The total number of larger breaches reported over the decade was significantly lower than the number of smaller breaches, at just under 3,000, but those large breaches affected a staggering 234 million individuals in total. An alarming indication that the impact of breaches is worsening, large breaches compromised the data of 38.7 million in 2019, an increase of over 200 percent from 2018. 

Overall, HHS' decision to report breaches that only affect more than 500 individuals makes sense — it provides a generally accurate sense of how many individuals are affected, as the number impacted by smaller breaches amounts to just a drop in the bucket. That being said, close examination of the smaller breaches does provide important insight into real risk areas for organizations. When it comes to allocating resources to overall risk mitigation efforts, it is critical for organizations to have visibility into the frequency and nature of small breaches.

Looking only at breaches that affected more than 500 records in 2019, the most recent year for which data is available, hacking incidents were responsible for 57 percent of reports, whereas unauthorized access was the cause behind about 30 percent of reports. But hacking was far from the prevailing cause of breaches in the smaller breaches dataset, representing a mere 1 percent. As mentioned above, when looking at the combined data, it was unauthorized access that accounted for the majority of incidents — 92 percent — in 2019.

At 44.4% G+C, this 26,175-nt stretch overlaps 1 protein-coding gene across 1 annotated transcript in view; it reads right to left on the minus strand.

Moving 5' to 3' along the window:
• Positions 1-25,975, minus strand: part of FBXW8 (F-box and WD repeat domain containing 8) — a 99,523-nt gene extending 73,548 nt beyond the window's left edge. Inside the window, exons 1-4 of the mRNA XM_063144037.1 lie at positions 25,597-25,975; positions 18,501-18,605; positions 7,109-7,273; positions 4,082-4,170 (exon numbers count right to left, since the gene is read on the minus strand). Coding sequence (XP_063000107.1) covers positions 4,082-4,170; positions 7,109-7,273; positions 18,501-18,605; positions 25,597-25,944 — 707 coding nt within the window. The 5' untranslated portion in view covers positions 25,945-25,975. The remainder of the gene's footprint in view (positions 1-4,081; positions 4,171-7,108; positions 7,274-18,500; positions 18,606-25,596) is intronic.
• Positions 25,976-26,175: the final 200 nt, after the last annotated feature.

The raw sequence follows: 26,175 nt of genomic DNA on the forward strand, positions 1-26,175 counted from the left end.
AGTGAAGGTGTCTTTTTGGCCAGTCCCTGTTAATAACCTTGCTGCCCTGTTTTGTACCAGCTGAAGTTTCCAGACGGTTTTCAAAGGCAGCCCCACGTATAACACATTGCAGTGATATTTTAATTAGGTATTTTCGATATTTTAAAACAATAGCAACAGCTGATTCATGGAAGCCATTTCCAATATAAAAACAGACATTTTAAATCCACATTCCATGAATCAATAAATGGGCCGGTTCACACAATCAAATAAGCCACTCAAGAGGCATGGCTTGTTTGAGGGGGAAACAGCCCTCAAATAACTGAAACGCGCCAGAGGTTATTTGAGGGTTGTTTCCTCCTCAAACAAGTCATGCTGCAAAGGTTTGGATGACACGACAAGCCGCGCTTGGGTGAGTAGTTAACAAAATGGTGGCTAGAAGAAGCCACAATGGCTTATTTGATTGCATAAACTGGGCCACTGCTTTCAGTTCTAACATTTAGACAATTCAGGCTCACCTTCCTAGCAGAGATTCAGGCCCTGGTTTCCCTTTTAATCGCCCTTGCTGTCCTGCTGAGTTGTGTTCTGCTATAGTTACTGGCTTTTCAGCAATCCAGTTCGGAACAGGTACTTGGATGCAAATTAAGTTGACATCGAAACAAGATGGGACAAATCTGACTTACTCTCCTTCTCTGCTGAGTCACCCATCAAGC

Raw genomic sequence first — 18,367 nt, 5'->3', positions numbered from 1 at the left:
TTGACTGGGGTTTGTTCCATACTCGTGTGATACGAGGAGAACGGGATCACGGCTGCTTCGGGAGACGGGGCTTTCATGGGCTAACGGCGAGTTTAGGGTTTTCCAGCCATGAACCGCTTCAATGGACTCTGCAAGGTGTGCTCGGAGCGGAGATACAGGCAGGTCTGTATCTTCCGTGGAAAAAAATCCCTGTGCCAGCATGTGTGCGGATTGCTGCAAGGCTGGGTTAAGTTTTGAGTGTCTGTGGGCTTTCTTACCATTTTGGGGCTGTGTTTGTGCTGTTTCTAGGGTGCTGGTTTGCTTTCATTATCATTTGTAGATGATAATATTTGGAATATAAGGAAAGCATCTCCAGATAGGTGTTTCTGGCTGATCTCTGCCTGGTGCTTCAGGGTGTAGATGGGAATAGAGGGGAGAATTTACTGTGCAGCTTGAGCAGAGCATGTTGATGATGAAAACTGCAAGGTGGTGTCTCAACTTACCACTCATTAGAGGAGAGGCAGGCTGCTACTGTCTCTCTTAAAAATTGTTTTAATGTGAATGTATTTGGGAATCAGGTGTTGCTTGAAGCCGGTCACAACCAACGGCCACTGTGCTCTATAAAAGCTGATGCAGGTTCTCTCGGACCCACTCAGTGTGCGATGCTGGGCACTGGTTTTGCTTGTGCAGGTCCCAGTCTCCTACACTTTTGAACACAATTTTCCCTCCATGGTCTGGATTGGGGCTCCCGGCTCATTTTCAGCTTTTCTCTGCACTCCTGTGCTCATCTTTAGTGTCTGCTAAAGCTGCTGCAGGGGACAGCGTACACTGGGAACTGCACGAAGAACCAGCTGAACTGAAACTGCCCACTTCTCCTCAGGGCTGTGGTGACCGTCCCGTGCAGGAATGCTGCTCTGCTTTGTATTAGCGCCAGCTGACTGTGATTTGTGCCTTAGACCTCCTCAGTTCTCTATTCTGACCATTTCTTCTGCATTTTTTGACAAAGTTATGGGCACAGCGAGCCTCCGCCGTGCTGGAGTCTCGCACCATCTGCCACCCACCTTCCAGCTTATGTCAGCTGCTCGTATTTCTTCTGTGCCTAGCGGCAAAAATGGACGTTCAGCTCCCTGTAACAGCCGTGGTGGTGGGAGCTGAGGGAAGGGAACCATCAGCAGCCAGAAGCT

The smaller breaches in 2019 also tell us that these are a common challenge for healthcare providers. Healthcare providers were the reported setting for 90 percent of all breaches combined, versus 80 percent of larger breaches alone. 

Lastly, the data revealed that with smaller breaches factored in, 67 percent of all breaches in 2019 were associated with paper disclosure, whereas only 11 percent of the larger breach reports involved a paper incident. Thus, despite being tied to a smaller number of individuals, paper is an alarmingly breach-prone approach to handling patient data. 

The full picture

With new transparency from HHS, we can see the full scope of the breach problem that has plagued healthcare organizations over the past decade and will continue to wreak havoc in the years to come. 

The incidents that affect more than 500 individuals in one fell swoop tend to draw the most attention and make for the splashiest headlines, but they're only part of the story. Smaller breaches are also occurring in the background, and they're astoundingly frequent. Health systems are tasked with protecting against both, resulting in an immense workload for compliance teams. 

A responsibility of this magnitude cannot be fulfilled with human intelligence alone. As they inevitably continue causing headaches for healthcare providers and demonstrating the ubiquity of unauthorized access, newly disclosed smaller breaches underscore the need for complete, intelligent monitoring solutions. 

For insight into how complete, proactive monitoring was implemented at a large integrated health system, download the case study.